Augustís calendar page may lack exciting entries, but
through the scorching heat and humid haze you can spot some reasons why itís
actually a pretty cool month (figuratively speaking, that is).
Of the 12 units into which we divide our year, August
seems the hardest to categorize. January welcomes the New Year, February
celebrates the warmth of love in the midst of cold, and March applauds the
coming of spring with a wearing oí the green. April honors fools and trees
and faith, May distills into its days the very essence of glorious spring,
and June opens the schoolhouse door and frees us to enjoy summertimeís
July throws patriotic parties that dazzle with the pomp
and pop-pop-pop of fireworks, while September heralds autumn and calls us
back to our lives at home and school and work. October, meanwhile, washes
over the landscape with cool breezes and paints it with generous splashes of
oranges and yellows and reds.
November offers us an opportunity to thank our Maker for
bounteous blessings, while December pulls family and friends together,
around the common hearth, to celebrate religious traditions and to mark the
close of another calendar year.
August, on the other hand ... well, itís a bit of an
enigma. Unlike its 11 calendar companions, August has no major holidays. And
calendar makers often seem to have difficulty simply figuring out what
imagery to use for the month. Letís face it, August is well-known (maybe
best-known) around these parts for two things: heat and humidity. So
calendars that pride themselves on beautiful images tend to shy away from
photos of crispy grass and perspiring people.
Yet, after cogitating on it for a bit, we were able to
come up with eight reasons to remember, and appreciate, this enigmatic 8th
month of the calendar year.
It was named after the Roman Emperor Augustus
AD), whose reign marked the high point of Roman culture, with written
classics during this time by such literary luminaries as Livy, Horace, Ovid
and Virgil, whose works are still being read today.
With kids out of school, itís a great month for
family vacations. Itís also the last month the kids are out of school, which
may prompt a different sort of parental celebration.
It joins July (with the masculine Julius and the
feminine Julia, Julie and Juliet) as the only two months that have both
masculine (August or Augustus, often shortened to Gus) and feminine
Arguably, it has the most awesome usage of its
name for a different meaning. August, of course, is also an adjective that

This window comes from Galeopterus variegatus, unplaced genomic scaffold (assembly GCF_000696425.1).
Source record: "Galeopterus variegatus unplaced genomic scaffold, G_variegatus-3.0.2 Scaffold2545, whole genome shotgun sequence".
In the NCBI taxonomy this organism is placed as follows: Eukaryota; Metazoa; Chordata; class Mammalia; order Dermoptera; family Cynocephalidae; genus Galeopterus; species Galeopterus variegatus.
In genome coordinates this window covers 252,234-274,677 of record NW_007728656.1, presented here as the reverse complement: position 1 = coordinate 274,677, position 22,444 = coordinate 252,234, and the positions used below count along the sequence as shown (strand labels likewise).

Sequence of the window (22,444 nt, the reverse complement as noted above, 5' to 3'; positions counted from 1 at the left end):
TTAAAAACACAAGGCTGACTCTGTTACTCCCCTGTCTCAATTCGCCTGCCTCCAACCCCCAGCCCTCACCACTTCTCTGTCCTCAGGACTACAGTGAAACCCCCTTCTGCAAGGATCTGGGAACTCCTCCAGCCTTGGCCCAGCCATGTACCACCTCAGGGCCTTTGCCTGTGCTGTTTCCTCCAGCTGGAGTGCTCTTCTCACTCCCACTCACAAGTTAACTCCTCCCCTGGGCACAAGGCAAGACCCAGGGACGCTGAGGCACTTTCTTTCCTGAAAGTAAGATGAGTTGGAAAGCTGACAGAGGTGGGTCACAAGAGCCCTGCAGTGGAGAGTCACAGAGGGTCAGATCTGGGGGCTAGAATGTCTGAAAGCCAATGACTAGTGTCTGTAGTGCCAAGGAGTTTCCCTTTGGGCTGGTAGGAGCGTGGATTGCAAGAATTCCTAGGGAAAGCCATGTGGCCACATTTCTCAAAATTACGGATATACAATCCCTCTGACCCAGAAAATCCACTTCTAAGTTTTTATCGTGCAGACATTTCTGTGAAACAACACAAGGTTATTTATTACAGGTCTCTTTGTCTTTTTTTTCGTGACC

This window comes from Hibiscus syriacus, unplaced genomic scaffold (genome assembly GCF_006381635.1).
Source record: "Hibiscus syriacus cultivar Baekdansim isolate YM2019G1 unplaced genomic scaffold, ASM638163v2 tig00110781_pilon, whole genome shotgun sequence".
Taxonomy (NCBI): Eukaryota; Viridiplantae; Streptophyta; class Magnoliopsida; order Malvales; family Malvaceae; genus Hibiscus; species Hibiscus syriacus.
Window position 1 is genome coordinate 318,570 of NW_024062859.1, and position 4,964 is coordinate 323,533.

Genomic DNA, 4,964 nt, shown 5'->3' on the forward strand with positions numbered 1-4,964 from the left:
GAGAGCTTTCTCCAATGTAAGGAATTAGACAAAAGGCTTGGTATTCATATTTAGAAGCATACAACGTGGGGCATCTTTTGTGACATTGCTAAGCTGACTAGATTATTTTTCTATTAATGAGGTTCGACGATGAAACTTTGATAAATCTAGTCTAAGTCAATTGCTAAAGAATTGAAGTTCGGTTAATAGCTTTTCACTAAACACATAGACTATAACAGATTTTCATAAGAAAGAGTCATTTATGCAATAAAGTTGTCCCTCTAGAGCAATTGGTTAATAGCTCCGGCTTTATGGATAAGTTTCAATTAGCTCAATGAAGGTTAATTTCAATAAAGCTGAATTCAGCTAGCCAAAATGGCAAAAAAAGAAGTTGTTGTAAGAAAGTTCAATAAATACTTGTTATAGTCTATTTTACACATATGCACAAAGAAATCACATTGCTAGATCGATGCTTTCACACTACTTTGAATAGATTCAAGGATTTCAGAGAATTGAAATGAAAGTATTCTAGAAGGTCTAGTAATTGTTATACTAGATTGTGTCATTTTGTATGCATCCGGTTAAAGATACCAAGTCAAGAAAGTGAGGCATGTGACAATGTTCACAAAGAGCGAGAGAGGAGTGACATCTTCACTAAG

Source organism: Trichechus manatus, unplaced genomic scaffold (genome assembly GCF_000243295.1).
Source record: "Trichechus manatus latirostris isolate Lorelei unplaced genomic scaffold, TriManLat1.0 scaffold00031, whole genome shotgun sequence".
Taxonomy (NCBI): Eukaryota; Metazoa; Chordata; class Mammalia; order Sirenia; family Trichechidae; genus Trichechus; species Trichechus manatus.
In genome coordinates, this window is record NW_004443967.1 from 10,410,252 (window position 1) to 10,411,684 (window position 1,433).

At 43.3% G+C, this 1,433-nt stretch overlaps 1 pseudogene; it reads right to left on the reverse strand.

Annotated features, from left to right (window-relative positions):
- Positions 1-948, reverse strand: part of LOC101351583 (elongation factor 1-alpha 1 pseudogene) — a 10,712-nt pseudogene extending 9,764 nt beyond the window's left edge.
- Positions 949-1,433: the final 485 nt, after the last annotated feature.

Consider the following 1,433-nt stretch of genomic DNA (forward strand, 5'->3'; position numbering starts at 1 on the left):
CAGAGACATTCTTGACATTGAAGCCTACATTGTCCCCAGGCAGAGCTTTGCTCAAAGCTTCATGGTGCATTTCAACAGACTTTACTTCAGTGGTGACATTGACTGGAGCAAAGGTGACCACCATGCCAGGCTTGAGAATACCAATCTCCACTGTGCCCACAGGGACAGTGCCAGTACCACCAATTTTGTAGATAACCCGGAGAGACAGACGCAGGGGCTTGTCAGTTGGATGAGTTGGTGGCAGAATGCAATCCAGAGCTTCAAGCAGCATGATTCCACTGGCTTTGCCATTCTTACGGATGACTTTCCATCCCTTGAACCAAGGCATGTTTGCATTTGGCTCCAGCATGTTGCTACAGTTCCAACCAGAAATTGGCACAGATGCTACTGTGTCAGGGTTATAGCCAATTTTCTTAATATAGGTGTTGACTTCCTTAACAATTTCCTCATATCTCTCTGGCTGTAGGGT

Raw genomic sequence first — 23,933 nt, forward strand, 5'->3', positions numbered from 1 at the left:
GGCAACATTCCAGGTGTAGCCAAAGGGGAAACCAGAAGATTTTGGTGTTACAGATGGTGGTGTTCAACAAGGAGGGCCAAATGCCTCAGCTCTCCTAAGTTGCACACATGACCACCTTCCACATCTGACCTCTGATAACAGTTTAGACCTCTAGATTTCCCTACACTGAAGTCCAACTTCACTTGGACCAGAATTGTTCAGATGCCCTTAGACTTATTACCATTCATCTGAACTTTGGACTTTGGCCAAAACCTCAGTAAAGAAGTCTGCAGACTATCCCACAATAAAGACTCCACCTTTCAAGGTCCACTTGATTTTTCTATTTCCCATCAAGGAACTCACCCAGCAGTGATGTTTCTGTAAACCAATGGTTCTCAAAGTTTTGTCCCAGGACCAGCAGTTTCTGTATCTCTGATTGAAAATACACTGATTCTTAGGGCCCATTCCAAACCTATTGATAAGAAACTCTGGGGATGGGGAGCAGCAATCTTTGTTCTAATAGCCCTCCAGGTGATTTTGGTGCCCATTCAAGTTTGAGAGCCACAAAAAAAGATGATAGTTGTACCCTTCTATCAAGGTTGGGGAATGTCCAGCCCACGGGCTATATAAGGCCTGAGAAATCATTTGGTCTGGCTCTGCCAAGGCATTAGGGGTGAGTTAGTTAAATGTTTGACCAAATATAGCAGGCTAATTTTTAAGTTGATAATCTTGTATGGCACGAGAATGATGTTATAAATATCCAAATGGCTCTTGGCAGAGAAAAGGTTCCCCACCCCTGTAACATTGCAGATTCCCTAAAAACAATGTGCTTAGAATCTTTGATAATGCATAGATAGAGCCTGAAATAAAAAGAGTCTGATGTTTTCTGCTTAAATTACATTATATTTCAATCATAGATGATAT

Mr. Webster has defined as ďinspiring awe and reverence; imposing and
magnificent; worthy of respect because of age and dignity, high position,
etc.Ē Which begs the question: Is August an august month?
Congress takes a recess during August, meaning
our congressional representatives are not in Washington debating the issues
of the day. Weíll let you decide whether thatís good or bad. Weíre pretty
sure what a public opinion survey on this question would show.
#6 There are
lots of good ó and good-for-you ó fresh fruits and vegetables available in
August. There are beans and squash and okra and corn and peaches. Which
leads, of course, to servings of butter beans, and squash casserole, and
fried okra, and corn on the cob with butter and salt, and peach cobbler with
vanilla ice cream. Pretty tasty rewards for enduring the heat and humidity
of the calendarís ďdog days.Ē
And speaking of heat and humidity, these may
well help us to appreciate autumn and spring all the more, right?
Finally, our favorite reason to remember and
appreciate August: Itís a great month for church revivals ... twilight
picnics ... fishing ... baseball games ... and electric cooperative annual
meetings. In fact, about a third of the electric cooperatives in Virginia
hold their annual meetings in August.
Back in the 1930s and í40s, when cooperatives were formed,
August was a great time for the mostly rural customer-owners of cooperatives
to get together and conduct the business affairs
of their utility, after spring planting and before fall harvest.
So hereís to an august month, rich in classical tradition,
filled with leisure pursuits, spared from the agonies of national political
dust-ups, offering us the fresh bounty of field and orchard ... not a bad
swap for that heat and humidity, now, is it?